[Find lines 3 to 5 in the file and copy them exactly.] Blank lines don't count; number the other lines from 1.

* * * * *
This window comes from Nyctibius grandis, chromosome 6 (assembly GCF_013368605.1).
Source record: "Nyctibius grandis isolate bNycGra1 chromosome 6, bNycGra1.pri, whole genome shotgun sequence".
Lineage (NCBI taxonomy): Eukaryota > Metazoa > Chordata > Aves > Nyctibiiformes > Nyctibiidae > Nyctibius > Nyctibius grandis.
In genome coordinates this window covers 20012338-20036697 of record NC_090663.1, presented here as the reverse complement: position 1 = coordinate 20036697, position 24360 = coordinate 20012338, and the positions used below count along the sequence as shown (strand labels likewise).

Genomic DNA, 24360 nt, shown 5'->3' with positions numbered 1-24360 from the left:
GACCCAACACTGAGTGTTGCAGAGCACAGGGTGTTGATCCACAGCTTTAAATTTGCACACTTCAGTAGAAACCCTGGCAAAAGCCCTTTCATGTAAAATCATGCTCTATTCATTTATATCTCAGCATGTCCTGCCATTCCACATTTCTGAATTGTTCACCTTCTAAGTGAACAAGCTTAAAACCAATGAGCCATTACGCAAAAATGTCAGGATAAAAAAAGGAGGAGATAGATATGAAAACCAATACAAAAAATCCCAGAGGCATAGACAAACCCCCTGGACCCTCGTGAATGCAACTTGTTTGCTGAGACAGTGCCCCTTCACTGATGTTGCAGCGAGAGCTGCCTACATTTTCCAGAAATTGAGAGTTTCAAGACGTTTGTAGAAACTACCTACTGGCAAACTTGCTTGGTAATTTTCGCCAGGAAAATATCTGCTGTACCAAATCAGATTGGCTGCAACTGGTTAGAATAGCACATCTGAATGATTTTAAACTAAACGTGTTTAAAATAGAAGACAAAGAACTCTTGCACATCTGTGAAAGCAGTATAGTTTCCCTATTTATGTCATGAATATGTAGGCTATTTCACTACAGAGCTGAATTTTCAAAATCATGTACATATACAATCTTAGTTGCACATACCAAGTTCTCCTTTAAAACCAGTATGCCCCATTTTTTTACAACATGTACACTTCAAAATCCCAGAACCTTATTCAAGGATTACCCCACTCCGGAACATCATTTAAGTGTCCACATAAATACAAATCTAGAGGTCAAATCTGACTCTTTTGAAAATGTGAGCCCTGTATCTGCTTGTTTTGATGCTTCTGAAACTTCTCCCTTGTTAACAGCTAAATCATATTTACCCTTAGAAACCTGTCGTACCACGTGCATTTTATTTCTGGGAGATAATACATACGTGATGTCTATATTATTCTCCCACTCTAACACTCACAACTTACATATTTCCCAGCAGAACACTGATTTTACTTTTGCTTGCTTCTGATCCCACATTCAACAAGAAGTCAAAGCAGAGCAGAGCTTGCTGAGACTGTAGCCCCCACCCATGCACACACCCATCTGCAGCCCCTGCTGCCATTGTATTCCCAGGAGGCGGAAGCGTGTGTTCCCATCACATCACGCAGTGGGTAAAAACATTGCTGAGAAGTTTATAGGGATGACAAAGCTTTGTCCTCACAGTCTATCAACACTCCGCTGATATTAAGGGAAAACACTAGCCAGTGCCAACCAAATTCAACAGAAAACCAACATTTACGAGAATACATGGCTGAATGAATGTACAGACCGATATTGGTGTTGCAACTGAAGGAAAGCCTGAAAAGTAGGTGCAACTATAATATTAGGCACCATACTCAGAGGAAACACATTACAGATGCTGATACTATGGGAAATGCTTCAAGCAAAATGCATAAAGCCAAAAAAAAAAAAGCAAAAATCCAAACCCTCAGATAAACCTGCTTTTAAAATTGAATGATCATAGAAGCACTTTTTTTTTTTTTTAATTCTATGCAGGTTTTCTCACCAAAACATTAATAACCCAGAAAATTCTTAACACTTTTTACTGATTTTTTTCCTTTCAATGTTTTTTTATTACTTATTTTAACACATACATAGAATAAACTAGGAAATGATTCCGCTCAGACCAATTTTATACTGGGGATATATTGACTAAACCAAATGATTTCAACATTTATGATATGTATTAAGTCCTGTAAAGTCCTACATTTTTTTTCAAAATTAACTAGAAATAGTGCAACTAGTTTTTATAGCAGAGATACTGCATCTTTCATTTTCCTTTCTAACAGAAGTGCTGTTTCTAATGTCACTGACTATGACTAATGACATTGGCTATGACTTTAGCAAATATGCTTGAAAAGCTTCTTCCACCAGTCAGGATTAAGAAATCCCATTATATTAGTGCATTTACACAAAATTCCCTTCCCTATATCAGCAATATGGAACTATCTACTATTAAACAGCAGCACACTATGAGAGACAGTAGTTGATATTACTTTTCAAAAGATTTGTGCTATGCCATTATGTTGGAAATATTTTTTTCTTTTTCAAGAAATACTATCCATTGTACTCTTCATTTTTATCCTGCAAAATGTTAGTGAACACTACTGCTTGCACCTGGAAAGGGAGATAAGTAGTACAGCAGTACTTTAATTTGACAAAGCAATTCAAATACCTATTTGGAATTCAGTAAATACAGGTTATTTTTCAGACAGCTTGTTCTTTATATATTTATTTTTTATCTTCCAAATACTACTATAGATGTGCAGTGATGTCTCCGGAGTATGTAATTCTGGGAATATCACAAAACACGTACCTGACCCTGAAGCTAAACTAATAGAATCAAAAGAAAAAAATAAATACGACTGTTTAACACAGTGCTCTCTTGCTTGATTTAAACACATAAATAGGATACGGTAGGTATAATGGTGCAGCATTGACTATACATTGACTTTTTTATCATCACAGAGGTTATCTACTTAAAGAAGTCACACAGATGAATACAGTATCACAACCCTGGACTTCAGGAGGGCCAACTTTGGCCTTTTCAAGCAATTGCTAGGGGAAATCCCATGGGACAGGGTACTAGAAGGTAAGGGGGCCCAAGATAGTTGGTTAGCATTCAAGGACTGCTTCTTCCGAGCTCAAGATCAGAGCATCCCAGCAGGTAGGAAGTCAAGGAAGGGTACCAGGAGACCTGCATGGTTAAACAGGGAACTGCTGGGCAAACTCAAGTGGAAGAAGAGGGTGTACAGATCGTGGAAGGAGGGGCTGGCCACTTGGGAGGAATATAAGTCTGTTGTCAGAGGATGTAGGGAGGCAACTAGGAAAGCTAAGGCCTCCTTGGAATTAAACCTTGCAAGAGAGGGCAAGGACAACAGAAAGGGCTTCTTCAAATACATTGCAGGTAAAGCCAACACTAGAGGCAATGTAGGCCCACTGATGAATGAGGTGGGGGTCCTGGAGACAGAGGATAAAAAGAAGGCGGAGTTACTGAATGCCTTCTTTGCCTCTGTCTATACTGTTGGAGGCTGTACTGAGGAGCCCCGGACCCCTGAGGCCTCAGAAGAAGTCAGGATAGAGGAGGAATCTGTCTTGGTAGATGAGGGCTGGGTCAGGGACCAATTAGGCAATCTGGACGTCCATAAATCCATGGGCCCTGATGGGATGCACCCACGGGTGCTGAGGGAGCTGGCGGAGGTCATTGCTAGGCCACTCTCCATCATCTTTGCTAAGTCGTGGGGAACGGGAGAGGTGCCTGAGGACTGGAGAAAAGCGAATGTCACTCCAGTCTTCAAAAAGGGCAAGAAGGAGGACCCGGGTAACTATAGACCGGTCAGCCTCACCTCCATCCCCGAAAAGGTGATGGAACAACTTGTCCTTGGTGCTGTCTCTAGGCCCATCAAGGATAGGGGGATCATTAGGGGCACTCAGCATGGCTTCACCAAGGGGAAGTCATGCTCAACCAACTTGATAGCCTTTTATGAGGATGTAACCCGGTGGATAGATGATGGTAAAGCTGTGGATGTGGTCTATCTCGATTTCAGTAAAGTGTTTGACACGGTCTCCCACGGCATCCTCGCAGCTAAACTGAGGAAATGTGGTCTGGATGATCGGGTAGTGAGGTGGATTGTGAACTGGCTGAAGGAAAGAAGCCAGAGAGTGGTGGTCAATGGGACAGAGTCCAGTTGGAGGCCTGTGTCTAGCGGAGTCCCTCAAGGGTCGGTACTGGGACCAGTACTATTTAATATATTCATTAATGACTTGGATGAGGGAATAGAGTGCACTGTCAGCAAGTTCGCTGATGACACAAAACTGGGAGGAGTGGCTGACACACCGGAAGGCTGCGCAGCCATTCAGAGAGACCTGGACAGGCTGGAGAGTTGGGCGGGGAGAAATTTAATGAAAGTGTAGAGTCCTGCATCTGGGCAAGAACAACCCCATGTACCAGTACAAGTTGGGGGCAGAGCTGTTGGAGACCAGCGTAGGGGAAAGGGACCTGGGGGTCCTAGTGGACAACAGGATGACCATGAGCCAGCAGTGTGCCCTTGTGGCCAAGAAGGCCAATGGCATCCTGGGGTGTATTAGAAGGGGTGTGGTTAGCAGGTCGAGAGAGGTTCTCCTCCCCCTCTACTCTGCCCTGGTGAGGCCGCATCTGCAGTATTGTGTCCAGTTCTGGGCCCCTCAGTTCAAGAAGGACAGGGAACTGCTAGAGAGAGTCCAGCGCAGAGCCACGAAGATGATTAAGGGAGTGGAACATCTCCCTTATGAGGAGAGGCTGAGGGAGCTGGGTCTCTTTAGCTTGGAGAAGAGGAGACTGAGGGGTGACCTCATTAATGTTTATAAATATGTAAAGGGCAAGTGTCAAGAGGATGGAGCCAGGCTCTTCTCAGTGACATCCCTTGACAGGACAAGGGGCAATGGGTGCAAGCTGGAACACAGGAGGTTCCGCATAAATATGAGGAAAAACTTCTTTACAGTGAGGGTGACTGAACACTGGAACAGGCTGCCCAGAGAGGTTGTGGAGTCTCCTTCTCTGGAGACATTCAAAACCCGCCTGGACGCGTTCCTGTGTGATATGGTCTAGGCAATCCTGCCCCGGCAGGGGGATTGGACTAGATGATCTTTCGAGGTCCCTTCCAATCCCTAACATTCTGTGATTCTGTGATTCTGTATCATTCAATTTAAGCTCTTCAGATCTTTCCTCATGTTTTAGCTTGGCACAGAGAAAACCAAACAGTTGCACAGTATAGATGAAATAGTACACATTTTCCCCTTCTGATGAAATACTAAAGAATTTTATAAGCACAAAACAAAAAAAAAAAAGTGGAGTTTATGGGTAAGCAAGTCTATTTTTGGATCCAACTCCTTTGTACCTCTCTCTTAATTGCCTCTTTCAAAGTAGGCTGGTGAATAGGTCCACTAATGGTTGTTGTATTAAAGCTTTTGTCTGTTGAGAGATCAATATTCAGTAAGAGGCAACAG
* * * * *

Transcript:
Lineage (NCBI taxonomy): Eukaryota > Metazoa > Chordata > Aves > Nyctibiiformes > Nyctibiidae > Nyctibius > Nyctibius grandis.
In genome coordinates this window covers 20012338-20036697 of record NC_090663.1, presented here as the reverse complement: position 1 = coordinate 20036697, position 24360 = coordinate 20012338, and the positions used below count along the sequence as shown (strand labels likewise).

Genomic DNA, 24360 nt, shown 5'->3' with positions numbered 1-24360 from the left: